Diabetes is one of the most common disorders in the world, with over 100 million cases diagnosed worldwide. And while recent technological advances have made treating it easier than before, it remains far from a walk in the park. People living with diabetes have to make about 180 decisions about food intake, insulin, sleep, and physical activity each day to keep their blood sugar levels in check. And in the severest of cases, a seemingly harmless slip-up, like skipping lunch or having an extra cup of coffee, can cause hypoglycemia, a dangerous dip in blood sugar that can lead to fainting — or death.

To ease the stress somewhat, IBM and medical device company Medtronic have teamed up to develop IQcast, a predictive tool built into Metronics’ Sugar.IQ app for diabetic patients who require multiple daily injections. By applying machine learning algorithms to readings from Medtronics’ Guardian Connect continuous glucose monitoring system, IQcast can predict the likelihood that a person will experience a low-glucose event within 1-4 hours and recommend proactive steps to reduce the chances of future dips.

“Simply put, IQcast acts like a weather forecast for people with diabetes so they can better prepare for their day,” Dr. Robert Vigersky, senior director of medical and clinical affairs at Medtronics’ Diabetes Group, said. “By predicting the likelihood of a low glucose event … [it] helps people with diabetes better prepare for their day so they can live their life with greater freedom and better health.”

SugarIQ Insight Sample

Above: A message triggered by IQcast.

Image Credit: Medtronics

When IQcast detects that a user is about to enter a hypoglycemic state, it communicates through Sugar.IQ the risk severity: low, medium, or high. The accuracy of its predictions improves as the blood sugar dip becomes more imminent, according to IBM.

“Hypoglycemia, or ‘going low’, is one of the most acute and frightening events that a person living with diabetes can experience,” Dr. Lisa Latts, deputy chief health officer at IBM Watson Health, said. “Fueled by the right data, AI and machine learning can play a powerful role in helping to alleviate the burden of diabetes and the worry of a hypoglycemic event, and we’ve built the new IQcast features with this goal in mind.”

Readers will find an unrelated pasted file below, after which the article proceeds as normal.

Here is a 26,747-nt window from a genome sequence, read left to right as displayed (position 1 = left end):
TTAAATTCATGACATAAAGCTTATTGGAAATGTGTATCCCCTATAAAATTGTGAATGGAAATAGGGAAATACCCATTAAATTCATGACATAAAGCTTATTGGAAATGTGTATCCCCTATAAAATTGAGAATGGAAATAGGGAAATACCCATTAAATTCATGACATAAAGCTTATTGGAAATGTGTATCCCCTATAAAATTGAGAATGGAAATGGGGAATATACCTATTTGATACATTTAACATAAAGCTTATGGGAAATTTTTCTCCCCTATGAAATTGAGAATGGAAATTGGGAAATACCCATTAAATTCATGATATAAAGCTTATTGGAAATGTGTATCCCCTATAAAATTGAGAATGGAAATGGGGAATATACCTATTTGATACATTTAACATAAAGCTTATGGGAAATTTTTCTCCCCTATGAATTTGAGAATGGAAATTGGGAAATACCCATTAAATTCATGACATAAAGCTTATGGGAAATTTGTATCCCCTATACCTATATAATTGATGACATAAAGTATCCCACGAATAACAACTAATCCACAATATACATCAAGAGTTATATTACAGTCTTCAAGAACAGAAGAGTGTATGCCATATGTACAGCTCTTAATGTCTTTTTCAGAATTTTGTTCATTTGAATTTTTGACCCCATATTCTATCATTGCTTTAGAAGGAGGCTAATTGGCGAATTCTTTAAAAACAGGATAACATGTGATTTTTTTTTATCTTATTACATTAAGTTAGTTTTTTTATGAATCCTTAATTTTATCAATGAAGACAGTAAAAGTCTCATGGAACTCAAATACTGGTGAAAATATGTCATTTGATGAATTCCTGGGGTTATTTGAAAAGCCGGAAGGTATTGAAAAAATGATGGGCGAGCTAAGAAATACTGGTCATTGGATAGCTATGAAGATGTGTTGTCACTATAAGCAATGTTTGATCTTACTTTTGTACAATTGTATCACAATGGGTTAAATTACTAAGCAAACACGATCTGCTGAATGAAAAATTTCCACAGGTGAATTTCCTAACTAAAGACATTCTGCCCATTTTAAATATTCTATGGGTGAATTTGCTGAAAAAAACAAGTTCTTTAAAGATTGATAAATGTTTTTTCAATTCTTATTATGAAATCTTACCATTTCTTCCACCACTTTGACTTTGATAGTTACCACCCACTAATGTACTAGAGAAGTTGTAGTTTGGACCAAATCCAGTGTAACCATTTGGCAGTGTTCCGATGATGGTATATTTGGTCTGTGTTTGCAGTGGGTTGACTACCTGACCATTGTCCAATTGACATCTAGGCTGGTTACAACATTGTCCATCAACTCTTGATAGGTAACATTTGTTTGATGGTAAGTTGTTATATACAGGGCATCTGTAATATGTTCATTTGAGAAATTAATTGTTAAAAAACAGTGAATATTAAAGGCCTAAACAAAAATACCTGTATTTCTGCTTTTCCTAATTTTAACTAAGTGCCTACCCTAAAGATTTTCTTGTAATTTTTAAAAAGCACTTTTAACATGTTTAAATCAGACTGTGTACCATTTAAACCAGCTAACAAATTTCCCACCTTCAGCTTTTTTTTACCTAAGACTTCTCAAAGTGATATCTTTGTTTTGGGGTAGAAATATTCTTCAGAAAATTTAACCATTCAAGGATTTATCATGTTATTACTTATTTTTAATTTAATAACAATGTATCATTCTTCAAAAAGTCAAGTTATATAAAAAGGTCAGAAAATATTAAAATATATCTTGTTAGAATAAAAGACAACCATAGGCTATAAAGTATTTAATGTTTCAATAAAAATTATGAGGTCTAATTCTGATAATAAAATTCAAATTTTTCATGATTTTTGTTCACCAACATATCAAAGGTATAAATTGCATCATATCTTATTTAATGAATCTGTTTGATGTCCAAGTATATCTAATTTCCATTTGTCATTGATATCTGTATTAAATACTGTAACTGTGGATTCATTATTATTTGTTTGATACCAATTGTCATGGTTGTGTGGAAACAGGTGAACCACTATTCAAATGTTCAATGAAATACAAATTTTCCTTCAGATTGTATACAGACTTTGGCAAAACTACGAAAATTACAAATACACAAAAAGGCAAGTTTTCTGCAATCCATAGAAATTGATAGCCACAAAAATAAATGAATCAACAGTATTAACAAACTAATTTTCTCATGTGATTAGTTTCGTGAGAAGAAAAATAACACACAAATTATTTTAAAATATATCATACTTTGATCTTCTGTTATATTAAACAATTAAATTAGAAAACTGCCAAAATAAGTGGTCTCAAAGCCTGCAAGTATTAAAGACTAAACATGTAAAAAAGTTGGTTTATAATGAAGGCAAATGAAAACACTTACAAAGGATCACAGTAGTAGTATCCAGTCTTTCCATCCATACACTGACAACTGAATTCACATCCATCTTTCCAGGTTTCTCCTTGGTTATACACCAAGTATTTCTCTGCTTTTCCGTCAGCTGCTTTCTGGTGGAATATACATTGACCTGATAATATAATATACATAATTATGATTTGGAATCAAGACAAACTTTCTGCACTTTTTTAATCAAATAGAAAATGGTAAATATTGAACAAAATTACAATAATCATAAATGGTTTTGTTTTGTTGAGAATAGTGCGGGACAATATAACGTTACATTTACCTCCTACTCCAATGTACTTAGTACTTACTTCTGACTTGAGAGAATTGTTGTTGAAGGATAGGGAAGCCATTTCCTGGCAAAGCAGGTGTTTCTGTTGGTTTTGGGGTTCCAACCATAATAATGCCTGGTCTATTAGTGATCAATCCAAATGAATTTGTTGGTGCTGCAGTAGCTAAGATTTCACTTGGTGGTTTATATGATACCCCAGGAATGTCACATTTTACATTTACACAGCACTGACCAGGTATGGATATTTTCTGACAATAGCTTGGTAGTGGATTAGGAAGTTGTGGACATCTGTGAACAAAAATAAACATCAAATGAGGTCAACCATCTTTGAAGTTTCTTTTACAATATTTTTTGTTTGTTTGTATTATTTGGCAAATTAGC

It’s not the first time machine learning has been tapped to make predictions about diabetes, to be clear.

Google recently launched an AI program in Thailand to screen for diabetic eye disease. Beijing-based 4 Paradigm created a model that’s 88 percent accurate at detecting the likelihood a patient will develop diabetes within 15 years. Klick Health developed algorithms to predict blood glucose levels 30 minutes into the future. And One Drop, a biomedical company that produces blood glucose monitoring systems compatible with the Apple Watch, recently introduced a feature that forecasts glucose values over time and provides behavioral recommendations.

But beyond tools like IQcast, Latts says that IBM is investigating ways to improve diabetes care with artificial intelligence and predictive algorithms. In a study conducted by IBM’s Watson Health division, for example, researchers recently explored ways machine learning can be applied to medical data for the purpose of identifying patients at risk of complications from type 2 diabetes. And building on work it undertook a year ago, IBM recently partnered with JDRF, a global nonprofit organization funding type 1 diabetes studies, to investigate novel type 1 diabetes forecasting techniques.

More broadly, IBM is teaming up with academic institutions to advance AI health care applications. Through IBM’s AI Horizons Network, which aims to pair faculty and graduate students with IBM researchers to “accelerate” machine learning technologies, the company worked with the Rensselaer Polytechnic Institute (RPI) in Troy, New York to establish the Center for Health Empowerment by Analytics, Learning, and Semantics (HEALS).

“Technology alone cannot alleviate the burden of managing diabetes,” Latts said. “As we continue to work with our partners to find greater ways in which technology can help clinicians and those living with diabetes to manage their condition, we are confident that the ultimate best solution will be one in which patient engagement, professional care, technology, data and informatics all come together to optimize treatment.”


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